Submission + - Google logo error!

Bobshush writes: As you should know by now, Google has the wonderful practice of creating custom logos for holidays and other random events throughout the year. However, it seems that they've screwed up for Valentines day by misspelling their name. Check it out at google.com. Googe?

Submission + - Microsoft Outlaws 3rd Party IM Clients

An anonymous reader writes: With the latest update to the MSN Instant Messenger client, now called Windows Live Messenger, Microsoft has required all users to sign a new contract which among other things forbids the use of 3rd party instant messenger clients to connect to the MSN messenger service, such as the AJAX Meebo client, Gaim, and Trillian among others. Worth noting, they do provide a list of authorized 3rd party clients, such as Yahoo Messenger, that are allowed access to the service.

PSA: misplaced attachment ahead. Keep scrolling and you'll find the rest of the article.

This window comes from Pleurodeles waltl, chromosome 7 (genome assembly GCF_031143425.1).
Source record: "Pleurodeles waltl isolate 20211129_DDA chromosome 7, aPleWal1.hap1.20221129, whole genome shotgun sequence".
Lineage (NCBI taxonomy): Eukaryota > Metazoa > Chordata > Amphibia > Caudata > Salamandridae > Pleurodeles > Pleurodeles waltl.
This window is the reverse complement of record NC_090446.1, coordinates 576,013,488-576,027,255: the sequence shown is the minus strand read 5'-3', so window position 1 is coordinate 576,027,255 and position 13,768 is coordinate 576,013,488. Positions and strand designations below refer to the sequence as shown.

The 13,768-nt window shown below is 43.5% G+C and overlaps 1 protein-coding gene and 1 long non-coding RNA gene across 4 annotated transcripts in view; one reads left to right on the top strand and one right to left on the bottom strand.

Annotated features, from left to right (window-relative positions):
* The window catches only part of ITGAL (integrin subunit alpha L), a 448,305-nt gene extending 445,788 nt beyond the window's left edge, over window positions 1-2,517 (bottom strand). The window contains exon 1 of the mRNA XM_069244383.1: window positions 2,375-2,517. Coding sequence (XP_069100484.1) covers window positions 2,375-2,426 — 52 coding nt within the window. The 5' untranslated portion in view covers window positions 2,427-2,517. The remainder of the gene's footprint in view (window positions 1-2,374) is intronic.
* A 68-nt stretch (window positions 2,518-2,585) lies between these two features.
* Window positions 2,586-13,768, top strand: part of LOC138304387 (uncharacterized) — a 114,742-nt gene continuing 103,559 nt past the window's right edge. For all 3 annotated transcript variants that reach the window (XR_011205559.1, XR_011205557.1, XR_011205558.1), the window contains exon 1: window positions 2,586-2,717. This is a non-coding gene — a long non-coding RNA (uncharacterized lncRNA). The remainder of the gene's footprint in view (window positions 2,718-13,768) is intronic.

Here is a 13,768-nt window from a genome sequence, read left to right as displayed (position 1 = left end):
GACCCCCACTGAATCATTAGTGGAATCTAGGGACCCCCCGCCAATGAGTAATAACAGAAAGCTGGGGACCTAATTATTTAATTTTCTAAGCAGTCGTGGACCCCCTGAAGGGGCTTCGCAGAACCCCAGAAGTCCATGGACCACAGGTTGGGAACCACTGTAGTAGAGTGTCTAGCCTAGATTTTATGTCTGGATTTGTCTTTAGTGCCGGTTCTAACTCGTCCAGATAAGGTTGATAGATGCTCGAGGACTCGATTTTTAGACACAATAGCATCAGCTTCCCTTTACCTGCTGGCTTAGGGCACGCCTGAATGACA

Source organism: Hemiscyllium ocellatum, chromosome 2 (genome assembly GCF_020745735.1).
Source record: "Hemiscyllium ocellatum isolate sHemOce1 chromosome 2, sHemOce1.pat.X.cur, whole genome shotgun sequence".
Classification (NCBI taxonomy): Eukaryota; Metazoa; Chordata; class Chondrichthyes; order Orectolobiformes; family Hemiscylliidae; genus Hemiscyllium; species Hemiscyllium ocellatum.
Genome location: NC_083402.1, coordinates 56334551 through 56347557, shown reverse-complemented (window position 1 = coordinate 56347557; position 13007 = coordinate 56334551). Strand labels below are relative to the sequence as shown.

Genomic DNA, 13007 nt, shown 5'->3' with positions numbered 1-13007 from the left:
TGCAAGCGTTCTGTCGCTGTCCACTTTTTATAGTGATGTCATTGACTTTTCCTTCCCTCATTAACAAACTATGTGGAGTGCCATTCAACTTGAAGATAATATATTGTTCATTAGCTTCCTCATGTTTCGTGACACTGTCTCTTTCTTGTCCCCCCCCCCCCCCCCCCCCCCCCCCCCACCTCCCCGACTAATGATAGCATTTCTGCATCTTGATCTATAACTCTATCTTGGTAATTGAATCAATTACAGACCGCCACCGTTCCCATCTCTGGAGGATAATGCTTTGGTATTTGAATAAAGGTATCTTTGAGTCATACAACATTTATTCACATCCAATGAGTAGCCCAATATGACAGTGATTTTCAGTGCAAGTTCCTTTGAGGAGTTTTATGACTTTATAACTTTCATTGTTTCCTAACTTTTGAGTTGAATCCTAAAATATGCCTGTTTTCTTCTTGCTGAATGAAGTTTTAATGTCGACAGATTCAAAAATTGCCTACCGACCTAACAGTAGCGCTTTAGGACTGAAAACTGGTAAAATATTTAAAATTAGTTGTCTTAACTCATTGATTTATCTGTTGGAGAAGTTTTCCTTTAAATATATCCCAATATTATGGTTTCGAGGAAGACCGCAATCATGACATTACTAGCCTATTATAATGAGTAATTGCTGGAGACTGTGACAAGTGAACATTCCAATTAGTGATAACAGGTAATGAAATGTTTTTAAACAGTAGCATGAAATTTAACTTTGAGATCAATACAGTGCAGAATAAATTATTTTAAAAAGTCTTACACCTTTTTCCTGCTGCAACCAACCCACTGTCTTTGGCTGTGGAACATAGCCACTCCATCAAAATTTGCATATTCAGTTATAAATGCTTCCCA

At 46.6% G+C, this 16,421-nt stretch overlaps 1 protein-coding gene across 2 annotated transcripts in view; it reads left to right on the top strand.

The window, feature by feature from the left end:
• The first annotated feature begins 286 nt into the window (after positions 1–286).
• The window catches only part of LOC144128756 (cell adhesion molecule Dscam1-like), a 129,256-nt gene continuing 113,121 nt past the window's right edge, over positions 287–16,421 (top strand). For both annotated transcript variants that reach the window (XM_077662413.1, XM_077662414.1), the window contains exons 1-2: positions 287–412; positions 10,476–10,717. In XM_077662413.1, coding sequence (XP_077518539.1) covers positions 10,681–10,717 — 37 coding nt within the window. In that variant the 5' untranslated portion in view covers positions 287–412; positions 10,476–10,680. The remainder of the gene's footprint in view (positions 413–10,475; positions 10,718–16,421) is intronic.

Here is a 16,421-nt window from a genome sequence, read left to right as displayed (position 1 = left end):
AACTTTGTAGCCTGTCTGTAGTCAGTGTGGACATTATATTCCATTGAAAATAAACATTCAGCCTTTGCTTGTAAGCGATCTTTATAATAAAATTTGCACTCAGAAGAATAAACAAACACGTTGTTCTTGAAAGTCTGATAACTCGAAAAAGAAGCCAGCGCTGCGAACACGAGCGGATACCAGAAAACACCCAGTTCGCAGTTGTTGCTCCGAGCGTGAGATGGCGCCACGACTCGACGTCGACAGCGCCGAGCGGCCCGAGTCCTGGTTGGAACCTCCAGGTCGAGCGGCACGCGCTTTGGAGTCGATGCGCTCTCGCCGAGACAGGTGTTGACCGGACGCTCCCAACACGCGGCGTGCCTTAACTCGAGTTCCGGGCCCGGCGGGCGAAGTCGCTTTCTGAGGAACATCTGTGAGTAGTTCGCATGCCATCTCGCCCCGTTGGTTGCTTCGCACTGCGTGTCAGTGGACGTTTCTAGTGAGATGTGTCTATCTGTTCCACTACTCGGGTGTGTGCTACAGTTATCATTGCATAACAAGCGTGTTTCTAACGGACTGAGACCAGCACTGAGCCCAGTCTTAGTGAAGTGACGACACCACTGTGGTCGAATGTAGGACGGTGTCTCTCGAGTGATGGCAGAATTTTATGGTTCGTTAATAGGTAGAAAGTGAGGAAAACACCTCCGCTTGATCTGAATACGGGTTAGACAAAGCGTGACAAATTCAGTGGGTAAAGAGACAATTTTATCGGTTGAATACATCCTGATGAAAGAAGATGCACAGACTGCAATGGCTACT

Excerpt: "In using the service, you may not use any unauthorized third party software or service to access the Microsoft instant messaging network currently known as the .NET Messenger service."
Hardware Hacking

Submission + - Open Source Wii Modchip To Come in Two Weeks

MBrichacek writes: "Wiip is a hardware mod for the Wii system that will allow the user to boot backup discs. This mod works by utilizing a cheap and simple micro controller that communicates with the serial port of the Wii's hybrid DVD drive and overrides certain parts of the media's data stream. The most important part of this project, is that it is open source! This chip will be much cheaper than other chips costing only $20. For the extra geeky among us, the instructions will be posted so that you can make one yourself for under $10 in parts."

Submission + - 14 HP Company Secrets from a former employee

rob101 writes: A former Hewlett-Packard worker could barely wait for their non-disclosure-agreement to end so they could spill 14 company secrets to The Consumerist. Full article at the Consumerist. This article details secrets about HP printers, how to get past the voice prompt system, HP cartridges and warranty information.